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Epic Poetry

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									EPIC POETRY
               EPIC LITERATURE

• Epic: a long narrative poem about the deeds of
  gods or heroes
  • Ex. Homer’s Odyssey and Iliad
• Theories on the Origin of Epics
  • First epics were collections of various unknown poets
    eventually molded into one work
  • Most scholars believe epics may have accumulated in this
    way but a single genius gives it structure and expression
• Folk Epics: epics without certain authorship
  • Beowulf
COMMON EPIC CHARACTERISTICS

• Hero: super human strength, character, or intellect
  • Of national and international importance
  • Fatal/tragic flaw – leads to his demise
    • Ex. Achilles’ heel
• Setting: vast in scope/ covers great nations, the world,
  the universe
• Action: deeds of great valor or requiring superhuman
  courage
• Supernatural Forces: gods, angels, demons
  • Involved in action
  • Intervene from time to time
• Style: elevated (raised to a higher level)
• Epic poet (scop): uses objectivity to tell narrative
                 CONVENTIONS
• Poet opens by stating theme
• Invokes a Muse to inspire and instruct him
• Opens the narrative in media res
   • Latin for “in the middle of things”
• Catalogs – listing of warriors, ships, weapons, armies
• Extended formal speeches by main characters
• Epic simile: elaborate comparison of common everyday situations
  to heroic, supernatural situations
   • Ex. Comparing fishing to killing a monster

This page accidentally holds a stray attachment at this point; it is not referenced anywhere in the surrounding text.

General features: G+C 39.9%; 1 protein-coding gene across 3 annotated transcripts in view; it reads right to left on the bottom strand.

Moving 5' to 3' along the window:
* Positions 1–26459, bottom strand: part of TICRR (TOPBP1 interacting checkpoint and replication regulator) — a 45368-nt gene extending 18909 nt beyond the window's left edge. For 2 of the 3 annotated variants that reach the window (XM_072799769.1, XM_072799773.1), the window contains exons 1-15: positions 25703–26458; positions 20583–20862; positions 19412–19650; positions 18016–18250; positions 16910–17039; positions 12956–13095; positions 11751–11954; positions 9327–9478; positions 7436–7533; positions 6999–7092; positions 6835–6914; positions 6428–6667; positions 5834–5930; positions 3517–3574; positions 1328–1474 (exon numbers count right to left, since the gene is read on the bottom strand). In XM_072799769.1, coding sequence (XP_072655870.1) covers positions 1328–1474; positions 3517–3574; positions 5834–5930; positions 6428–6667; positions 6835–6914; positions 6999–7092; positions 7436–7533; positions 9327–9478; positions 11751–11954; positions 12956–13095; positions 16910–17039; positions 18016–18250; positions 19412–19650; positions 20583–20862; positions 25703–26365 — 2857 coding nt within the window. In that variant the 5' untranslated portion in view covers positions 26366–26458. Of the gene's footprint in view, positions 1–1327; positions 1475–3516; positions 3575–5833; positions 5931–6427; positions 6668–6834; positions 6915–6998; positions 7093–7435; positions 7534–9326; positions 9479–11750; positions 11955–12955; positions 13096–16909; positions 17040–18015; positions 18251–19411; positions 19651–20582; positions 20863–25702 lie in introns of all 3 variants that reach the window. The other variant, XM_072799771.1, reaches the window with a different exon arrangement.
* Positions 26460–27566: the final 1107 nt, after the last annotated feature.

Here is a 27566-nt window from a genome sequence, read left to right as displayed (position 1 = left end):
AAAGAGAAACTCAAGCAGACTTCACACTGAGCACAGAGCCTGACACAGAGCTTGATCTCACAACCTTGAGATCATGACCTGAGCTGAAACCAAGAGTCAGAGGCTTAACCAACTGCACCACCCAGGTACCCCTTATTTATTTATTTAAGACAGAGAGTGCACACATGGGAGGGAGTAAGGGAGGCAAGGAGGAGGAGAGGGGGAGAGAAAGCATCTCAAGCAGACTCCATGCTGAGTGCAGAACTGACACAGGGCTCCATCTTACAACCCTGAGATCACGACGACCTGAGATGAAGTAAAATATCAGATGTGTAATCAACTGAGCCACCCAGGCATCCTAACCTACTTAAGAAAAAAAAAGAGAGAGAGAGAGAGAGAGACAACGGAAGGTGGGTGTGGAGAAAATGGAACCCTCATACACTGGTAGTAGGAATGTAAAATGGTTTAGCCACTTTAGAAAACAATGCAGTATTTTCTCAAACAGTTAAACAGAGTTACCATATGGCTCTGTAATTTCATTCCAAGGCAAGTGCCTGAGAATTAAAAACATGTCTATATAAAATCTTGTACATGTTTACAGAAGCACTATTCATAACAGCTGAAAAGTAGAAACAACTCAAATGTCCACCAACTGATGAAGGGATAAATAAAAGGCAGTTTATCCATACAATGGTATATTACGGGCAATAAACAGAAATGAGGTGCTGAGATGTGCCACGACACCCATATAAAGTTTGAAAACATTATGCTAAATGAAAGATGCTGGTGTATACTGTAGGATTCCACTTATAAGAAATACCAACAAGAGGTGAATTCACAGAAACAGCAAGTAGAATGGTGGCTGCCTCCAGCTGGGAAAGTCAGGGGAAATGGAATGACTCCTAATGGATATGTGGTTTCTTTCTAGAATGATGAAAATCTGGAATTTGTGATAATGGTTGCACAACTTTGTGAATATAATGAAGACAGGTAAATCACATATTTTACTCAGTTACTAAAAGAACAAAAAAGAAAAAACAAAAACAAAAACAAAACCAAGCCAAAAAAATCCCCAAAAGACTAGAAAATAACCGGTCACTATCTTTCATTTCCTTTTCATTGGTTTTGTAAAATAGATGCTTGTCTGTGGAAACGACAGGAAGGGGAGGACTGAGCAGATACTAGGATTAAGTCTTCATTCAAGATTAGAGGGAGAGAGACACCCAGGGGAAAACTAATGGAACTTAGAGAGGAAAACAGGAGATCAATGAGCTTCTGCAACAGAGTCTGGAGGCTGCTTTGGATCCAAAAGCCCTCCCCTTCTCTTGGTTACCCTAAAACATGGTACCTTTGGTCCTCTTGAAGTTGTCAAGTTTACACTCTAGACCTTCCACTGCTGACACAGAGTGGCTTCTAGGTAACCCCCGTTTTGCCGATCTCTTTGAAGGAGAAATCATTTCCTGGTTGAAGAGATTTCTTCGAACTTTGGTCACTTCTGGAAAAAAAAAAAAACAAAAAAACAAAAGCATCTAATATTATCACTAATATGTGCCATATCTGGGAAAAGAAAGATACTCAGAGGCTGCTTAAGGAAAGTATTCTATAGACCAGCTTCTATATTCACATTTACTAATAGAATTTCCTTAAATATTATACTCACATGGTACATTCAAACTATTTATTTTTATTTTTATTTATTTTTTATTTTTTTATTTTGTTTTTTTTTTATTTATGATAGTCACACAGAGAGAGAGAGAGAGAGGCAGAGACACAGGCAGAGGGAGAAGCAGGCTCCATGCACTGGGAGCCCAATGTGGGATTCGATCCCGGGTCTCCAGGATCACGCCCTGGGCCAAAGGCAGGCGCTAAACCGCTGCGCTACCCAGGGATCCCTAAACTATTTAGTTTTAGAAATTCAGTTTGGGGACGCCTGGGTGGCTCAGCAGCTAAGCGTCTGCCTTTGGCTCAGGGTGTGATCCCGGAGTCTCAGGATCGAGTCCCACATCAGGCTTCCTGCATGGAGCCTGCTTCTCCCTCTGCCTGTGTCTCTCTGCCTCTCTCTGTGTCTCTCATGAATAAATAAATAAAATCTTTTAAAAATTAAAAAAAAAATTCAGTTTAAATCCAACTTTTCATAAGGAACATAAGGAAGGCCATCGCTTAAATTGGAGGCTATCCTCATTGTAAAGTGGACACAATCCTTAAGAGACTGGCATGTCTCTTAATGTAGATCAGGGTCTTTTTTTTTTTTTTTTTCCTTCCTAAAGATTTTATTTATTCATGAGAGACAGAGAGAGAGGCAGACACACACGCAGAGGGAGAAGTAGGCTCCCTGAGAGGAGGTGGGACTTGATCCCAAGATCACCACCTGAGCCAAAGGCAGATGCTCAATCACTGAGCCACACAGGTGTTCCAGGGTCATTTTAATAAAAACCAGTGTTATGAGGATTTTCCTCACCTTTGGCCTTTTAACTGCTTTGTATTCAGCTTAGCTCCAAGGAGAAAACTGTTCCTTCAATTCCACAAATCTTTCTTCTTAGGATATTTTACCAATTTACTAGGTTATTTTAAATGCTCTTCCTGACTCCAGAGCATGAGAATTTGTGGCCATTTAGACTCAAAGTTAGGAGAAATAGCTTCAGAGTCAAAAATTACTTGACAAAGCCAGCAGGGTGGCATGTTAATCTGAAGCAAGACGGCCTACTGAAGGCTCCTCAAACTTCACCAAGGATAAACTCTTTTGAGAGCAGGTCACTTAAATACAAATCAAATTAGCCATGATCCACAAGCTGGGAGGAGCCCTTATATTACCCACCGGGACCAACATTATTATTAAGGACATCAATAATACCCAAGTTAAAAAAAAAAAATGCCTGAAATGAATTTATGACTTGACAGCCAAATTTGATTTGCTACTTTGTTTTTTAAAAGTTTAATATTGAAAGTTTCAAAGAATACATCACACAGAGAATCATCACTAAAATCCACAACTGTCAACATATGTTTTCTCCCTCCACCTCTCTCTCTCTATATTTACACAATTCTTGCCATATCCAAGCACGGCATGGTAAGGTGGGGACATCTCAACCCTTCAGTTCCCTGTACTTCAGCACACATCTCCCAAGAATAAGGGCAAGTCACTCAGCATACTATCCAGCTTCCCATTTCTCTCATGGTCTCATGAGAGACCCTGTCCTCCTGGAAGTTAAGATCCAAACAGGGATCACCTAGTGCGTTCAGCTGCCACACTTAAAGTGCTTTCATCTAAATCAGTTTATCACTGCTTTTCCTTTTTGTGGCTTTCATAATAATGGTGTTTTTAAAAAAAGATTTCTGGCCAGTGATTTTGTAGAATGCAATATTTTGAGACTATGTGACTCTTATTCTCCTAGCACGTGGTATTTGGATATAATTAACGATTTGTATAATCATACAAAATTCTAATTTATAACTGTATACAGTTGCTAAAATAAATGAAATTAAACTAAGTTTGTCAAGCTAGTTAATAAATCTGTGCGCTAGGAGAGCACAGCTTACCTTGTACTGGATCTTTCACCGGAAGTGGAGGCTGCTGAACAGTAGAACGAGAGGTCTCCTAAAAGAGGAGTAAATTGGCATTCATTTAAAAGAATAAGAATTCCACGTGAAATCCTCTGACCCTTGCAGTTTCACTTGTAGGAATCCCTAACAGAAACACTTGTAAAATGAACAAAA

• Epithet: an adjective or adjective phrase applied to a person or
  thing to emphasize a characteristic, quality or attribute
   • Ex. The man of twists and turns
   • Homeric Epithet: an epithet consisting of a compound
     adjective
     • Ex. Ox-eyed Hera, swift-footed Achilles, rosy-fingered dawn
            MORE CONVENTIONS
• Narrative Drift: interrupting the narration to elaborate on an
  aspect of what is being spoken about
   • Ex. If a gift of wine is mentioned the author may then
     explain not only the history of the gift but the history of the
     giver
• Meter: fixed pattern of accented and unaccented syllables in
  the lines of a poem that produces its pervasive rhythm
   • Dactylic hexameter: first five feet are dactyls (accented
     syllable followed by to unaccented)
     • Last foot is a spondee
         • Two accented syllables
     • Ex. “This is the / forest prim- / eval. The / murmuring / pines
        and the / hem locks,”
     • Translations do not include the meter
         • Greek version has long and short sounds
          MAJOR THEMES/MOTIFS

•   Hospitality: Zeus avenges the unoffending guest
•   Respect for the Gods
•   The importance of lineage
•   Loyalty
•   Pride and honor
•   Resisting temptation/self-discipline
•   Live life to the fullest: Odysseus is an explorer
•   Justice/revenge: Homer sees it as justifiable
•   Reconciliation
•   Fate: Greeks great believers that we do not have
    control over out destinies
                        HOMER

• Not sure if he existed
• Some accounts suggest he was blind
• Lived some time before 700 B.C. in Asia Minor,
  Smyrna or Chios
  • Wrote in ionic and Aeloic dialects
• Commonly attributed authorship of Iliad and
  Odyssey
  • The Odssey and Iliad were probably written around 8th
    century B.C.
  • Homer memorized and sung the song in a series of
    performances

								
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